Legal Intellectuals in Conversation

Reflections on the Construction of Contemporary American Legal Theory

255 pages

10 figures

August, 2012

ISBN: 9780814737071



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James R. Hackney, Jr. is Professor of Law at Northeastern University.  He is the author of Under Cover of Science: American Legal-Economic Theory and the Quest for Objectivity.

All books by James R. Hackney

In this unique volume, James Hackney invites readers to enter the minds of 10 legal experts that in the late 20th century changed the way we understand and use theory in law today. True to the title of the book, Hackney spent hours in conversation with legal intellectuals, interviewing them about their early lives as thinkers and scholars, their contributions to American legal theory, and their thoughts regarding some fundamental theoretical questions in legal academe, particularly the law/politics debate. Legal Intellectuals in Conversation is a veritable Whos Who of legal thought, presented in a sophisticated yet intimate manner.



  • “James Hackney’s Legal Intellectuals in Conversation makes intellectual history come alive. His incisive and well-informed questions produce responses that illuminate his subjects’ core intellectual and political commitments. Hackney humanizes key ideas in legal theory by placing them in the context of individual biography, historical events, and the sometimes fraught social relationships in the legal academy.”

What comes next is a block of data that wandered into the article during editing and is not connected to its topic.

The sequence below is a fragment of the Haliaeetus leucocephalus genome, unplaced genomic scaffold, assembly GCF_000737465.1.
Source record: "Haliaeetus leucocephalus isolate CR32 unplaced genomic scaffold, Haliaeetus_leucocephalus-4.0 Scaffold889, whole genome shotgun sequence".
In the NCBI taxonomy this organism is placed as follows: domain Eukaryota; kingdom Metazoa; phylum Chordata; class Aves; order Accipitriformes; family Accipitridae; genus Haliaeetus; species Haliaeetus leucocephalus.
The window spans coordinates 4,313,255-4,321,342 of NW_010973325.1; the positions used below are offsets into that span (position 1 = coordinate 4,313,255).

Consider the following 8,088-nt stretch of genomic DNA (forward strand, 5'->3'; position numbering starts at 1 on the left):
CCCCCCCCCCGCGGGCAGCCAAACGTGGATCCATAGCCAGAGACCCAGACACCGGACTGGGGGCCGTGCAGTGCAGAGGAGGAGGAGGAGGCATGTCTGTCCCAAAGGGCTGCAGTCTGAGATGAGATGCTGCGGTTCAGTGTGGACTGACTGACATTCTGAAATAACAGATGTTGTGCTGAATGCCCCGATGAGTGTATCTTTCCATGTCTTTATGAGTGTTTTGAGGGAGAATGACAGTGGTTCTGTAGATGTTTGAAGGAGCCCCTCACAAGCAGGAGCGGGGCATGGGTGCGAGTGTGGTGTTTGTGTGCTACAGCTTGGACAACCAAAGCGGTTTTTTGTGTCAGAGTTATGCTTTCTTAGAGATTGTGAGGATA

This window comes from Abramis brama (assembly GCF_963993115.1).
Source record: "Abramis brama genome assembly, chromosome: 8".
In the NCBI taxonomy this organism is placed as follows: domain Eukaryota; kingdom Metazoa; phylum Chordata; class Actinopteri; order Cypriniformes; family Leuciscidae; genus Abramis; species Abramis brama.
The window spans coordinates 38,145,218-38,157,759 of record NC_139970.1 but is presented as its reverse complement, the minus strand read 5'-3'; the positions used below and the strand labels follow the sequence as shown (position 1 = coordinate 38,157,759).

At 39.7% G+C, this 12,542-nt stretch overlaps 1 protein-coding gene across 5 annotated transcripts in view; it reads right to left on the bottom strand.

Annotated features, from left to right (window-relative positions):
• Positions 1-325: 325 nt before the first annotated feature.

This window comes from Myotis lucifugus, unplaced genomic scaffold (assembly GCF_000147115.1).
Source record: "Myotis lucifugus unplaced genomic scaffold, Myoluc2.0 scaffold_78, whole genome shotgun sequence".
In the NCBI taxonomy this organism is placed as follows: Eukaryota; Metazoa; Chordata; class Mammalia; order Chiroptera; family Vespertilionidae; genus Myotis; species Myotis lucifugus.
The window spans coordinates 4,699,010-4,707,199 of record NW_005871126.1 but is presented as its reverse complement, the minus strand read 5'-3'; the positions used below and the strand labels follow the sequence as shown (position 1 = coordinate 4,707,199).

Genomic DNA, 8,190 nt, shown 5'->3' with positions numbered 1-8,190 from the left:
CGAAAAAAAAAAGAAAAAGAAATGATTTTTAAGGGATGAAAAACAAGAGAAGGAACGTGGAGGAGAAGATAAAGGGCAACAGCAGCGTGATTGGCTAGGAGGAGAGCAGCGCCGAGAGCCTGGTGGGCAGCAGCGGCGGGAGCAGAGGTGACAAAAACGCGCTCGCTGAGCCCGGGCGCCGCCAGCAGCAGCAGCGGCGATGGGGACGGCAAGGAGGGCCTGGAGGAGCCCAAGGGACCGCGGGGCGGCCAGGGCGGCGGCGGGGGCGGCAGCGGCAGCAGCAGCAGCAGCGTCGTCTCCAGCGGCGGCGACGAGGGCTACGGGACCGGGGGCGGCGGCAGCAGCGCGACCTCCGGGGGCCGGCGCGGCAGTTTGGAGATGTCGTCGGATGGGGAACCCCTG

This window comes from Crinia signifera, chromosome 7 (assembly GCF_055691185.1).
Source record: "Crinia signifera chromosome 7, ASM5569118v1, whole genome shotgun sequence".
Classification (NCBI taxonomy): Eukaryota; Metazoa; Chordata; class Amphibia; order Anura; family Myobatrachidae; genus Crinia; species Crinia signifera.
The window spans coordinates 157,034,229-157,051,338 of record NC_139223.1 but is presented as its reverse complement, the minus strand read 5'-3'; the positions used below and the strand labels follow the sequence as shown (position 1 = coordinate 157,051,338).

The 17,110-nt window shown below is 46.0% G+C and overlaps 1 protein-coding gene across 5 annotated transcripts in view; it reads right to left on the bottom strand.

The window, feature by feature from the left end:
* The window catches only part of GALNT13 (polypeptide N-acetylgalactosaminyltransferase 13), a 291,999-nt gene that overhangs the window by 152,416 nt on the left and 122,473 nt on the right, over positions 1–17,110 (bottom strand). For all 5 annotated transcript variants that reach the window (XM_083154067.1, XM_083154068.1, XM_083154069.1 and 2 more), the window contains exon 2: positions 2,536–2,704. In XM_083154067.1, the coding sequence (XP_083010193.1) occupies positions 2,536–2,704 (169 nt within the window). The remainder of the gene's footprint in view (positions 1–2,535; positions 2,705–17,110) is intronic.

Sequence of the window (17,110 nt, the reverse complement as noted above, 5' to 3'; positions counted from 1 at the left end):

—David M. Driesen, Syracuse University School of Law

  • "With a collection of interviews featuring some of the nation's most important and incisive legal scholars, Professor Hackney's book offers new insight into some of the most important debates in legal theory."

    —Richard T. Ford, George E. Osborne Professor of Law, Stanford Law School

  • "Part intellectual biography, part homage, part postmortem, Professor Hackney's collection of highbrow chats makes for thought-provoking reading."


  • "Legal Intellectuals is an informative book that should appeal to anyone interested in late twentieth century legal theory." 

    Law and History Review